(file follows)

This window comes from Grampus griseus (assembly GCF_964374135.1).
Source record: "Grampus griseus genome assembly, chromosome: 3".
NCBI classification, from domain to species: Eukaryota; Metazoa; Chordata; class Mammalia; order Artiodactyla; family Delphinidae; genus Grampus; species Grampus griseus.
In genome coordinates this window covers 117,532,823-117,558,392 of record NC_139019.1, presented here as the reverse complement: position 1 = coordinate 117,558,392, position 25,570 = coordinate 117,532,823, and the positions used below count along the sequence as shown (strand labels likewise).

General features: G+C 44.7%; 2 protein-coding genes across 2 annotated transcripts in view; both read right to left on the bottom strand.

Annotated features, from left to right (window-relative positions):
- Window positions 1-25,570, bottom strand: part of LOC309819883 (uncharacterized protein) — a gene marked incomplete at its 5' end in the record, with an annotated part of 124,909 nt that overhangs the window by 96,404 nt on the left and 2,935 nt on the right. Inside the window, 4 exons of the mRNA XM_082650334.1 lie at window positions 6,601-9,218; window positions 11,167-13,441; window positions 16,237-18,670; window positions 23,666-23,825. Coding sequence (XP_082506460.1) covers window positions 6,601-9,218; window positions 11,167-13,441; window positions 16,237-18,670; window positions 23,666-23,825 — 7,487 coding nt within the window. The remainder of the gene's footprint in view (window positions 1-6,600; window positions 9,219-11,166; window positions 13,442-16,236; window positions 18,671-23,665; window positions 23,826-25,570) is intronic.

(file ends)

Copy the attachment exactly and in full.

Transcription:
This window comes from Grampus griseus (assembly GCF_964374135.1).
Source record: "Grampus griseus genome assembly, chromosome: 3".
NCBI classification, from domain to species: Eukaryota; Metazoa; Chordata; class Mammalia; order Artiodactyla; family Delphinidae; genus Grampus; species Grampus griseus.
In genome coordinates this window covers 117,532,823-117,558,392 of record NC_139019.1, presented here as the reverse complement: position 1 = coordinate 117,558,392, position 25,570 = coordinate 117,532,823, and the positions used below count along the sequence as shown (strand labels likewise).

General features: G+C 44.7%; 2 protein-coding genes across 2 annotated transcripts in view; both read right to left on the bottom strand.

Annotated features, from left to right (window-relative positions):
- Window positions 1-25,570, bottom strand: part of LOC309819883 (uncharacterized protein) — a gene marked incomplete at its 5' end in the record, with an annotated part of 124,909 nt that overhangs the window by 96,404 nt on the left and 2,935 nt on the right. Inside the window, 4 exons of the mRNA XM_082650334.1 lie at window positions 6,601-9,218; window positions 11,167-13,441; window positions 16,237-18,670; window positions 23,666-23,825. Coding sequence (XP_082506460.1) covers window positions 6,601-9,218; window positions 11,167-13,441; window positions 16,237-18,670; window positions 23,666-23,825 — 7,487 coding nt within the window. The remainder of the gene's footprint in view (window positions 1-6,600; window positions 9,219-11,166; window positions 13,442-16,236; window positions 18,671-23,665; window positions 23,826-25,570) is intronic.